And yes, there is definitely a piece about society allowing people to ‘not cope’, to ask for help, to not always be at their best… to want to ask the world to stop for a bit. All of us know someone who needs to just be given permission to breakdown and it be ok. Perhaps it is the loss of the extended family, or the pressure for us all to function ‘high’ 24/7. Whatever it is, we need to make it ok for people to not be ok. It’s a crappy world. Love sometimes isn’t enough, sunshine, exercise… may not be the answer. But the pharmaceutical response shld always be the last resort.


lemon sherbet


The ‘things happen for a reason’ mantra is beginning to grate.

I am not a fatalist. I do not believe in any gods. Higher beings or predetermined events are not part of my belief system. Things happen because of a billion wonderful crazy sad beautiful coincidences, a chain reaction of decision-making, and the way in which we respond to all of it. Things do not happen to ensure we learn something, but instead we should endeavour to learn from things that happen. The wisdom is in the taking of a combination of happenings and knowing what you can influence and what needs to be accepted.

It is your own journey. Make shit happen.

lemon squash with vodka

I recently held a wee soiree at my house. A little celebration of my 15 years in the UK. Well, 14 if you count 12 months living on the Isle of Man. So. Party invitations disseminated. Vague responses, demographic of attendees sways wildly over the RSVP period. By the evening we had a strange mix of random acquaintances, theatre-friends, a couple of couples, and a sprinkling of colleagues. New people. Lovely, all of them. One or two somewhat socially inept. Another struggling with making conversation with the female contingent. One not really fitting at all. Still, a fine diverse complement of the people now in my life. Many, about whom I care greatly.

Funny to watch the dynamics. And a little disconcerting. Not the best gathering I have ever hosted. Far from. In fact, I was quite worried that both the majority were happy to sit and chat and there wasn’t a kitchen clique. How is that possible? I have never been to a house party that was lacking a kitchen clique. It unnerves me. Even in my later years this has been a staple escape destination should the conversation flatten, escalate or disappear – and salvation is always found in the kitchen. Even when someone is shuffling about amidst the kitchen-dwellers cleaning. That is where the banter is. Or the covert eye-lash fluttering. Or the full-on groping while occupants laugh and harass. And friendly repartee with the one who has just entered the room.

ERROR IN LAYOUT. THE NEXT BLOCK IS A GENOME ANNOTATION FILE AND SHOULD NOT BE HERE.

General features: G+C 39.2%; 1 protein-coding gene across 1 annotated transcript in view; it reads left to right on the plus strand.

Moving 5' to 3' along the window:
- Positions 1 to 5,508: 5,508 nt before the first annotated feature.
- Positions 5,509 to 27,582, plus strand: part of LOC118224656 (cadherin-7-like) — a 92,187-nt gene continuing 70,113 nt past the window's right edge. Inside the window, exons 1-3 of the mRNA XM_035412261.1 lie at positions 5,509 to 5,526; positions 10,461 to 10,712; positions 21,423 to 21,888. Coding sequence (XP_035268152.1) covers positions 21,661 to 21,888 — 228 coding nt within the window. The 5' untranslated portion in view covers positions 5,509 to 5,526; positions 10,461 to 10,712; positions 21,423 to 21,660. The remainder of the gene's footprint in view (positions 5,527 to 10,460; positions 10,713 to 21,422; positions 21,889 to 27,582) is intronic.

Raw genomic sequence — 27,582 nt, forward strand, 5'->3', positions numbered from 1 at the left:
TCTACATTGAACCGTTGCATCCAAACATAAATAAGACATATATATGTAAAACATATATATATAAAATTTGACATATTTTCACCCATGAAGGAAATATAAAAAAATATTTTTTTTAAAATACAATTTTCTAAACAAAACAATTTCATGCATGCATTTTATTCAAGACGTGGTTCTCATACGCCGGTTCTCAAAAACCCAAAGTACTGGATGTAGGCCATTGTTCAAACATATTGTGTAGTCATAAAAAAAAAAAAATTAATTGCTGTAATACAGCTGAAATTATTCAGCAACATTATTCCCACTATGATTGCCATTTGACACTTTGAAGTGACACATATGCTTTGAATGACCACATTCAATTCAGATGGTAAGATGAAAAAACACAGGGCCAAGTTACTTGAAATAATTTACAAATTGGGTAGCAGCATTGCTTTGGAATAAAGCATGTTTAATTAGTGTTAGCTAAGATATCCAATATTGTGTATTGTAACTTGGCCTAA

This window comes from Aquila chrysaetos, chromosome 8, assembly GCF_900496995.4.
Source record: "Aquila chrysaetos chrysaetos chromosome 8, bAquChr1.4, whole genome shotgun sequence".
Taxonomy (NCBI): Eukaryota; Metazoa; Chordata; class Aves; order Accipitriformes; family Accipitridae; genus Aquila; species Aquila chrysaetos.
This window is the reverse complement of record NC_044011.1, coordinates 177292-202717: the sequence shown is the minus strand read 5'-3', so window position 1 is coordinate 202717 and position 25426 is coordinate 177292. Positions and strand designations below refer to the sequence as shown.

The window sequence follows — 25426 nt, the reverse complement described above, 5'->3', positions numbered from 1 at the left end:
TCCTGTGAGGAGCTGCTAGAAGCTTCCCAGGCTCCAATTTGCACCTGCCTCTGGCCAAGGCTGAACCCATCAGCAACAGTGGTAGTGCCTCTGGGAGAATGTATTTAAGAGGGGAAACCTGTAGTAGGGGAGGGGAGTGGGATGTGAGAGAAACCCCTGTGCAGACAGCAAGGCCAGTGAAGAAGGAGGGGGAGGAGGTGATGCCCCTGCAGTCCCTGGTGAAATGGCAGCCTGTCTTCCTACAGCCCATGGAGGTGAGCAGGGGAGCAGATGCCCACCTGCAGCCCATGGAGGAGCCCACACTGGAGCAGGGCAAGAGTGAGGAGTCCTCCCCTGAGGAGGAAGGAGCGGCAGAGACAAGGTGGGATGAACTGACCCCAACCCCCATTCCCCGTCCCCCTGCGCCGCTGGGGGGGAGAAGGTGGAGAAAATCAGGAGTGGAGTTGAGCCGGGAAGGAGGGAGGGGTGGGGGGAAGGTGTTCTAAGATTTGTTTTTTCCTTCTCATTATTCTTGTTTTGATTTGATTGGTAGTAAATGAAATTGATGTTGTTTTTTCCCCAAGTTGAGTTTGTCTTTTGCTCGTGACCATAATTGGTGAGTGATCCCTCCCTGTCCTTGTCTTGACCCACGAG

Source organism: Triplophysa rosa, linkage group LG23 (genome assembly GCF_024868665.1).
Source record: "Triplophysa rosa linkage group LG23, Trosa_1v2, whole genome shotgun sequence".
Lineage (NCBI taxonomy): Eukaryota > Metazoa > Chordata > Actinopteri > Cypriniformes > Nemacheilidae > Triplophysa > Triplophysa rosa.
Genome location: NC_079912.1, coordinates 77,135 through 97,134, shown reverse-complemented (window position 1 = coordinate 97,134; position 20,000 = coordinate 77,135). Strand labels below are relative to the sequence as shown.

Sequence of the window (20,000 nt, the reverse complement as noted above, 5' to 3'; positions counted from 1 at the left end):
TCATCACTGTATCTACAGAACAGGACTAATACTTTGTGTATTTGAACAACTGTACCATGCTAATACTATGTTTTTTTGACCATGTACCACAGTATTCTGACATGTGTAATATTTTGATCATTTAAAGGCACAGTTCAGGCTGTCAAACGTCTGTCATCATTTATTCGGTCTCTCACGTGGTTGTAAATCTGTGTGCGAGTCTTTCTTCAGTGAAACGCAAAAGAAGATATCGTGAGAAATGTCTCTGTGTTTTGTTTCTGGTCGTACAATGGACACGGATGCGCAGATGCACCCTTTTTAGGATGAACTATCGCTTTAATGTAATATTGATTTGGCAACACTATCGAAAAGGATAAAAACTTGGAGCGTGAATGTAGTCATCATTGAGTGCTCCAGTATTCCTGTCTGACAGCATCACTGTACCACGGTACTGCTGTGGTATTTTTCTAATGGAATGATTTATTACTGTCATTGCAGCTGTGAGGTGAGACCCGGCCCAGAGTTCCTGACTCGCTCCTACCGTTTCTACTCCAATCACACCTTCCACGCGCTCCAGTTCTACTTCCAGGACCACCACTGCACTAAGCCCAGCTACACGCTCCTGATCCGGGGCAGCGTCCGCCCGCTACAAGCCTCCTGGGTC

Anyhoo. It was a strange party. An affirmation that there are indeed some beautiful, caring, funny, special people in my new world. But also that… well, no one looked at my books.

Not a single one of the 20-odd people that could actually make the date of my party, that moved through the rooms in my flat, looked at my books.

This has made me reflect.

Imagine. A whole bunch of people in my life, most of whom have never been to my home before, have no idea how I live or what goes on in my ‘not with them’ time… and not one thought it interesting to have a look. Even a cursory nod to literary homage on the shelves. And these books, carefully culled and curated, more than anything else, are the greatest and most intimate display of who I am.

Also I am a book snob. Did no-one want to check out my clever or ironic or classic titles? My indie, rare, or challenging collection?

One thing did happen. The Kids sang Let It Go from the Disney movie Frozen. A few times. So that was lovely. But I didn’t point to my beautiful early 1900s edition of Hans Christian Andersen stories, including The Snow Queen, sitting on my bookshelf.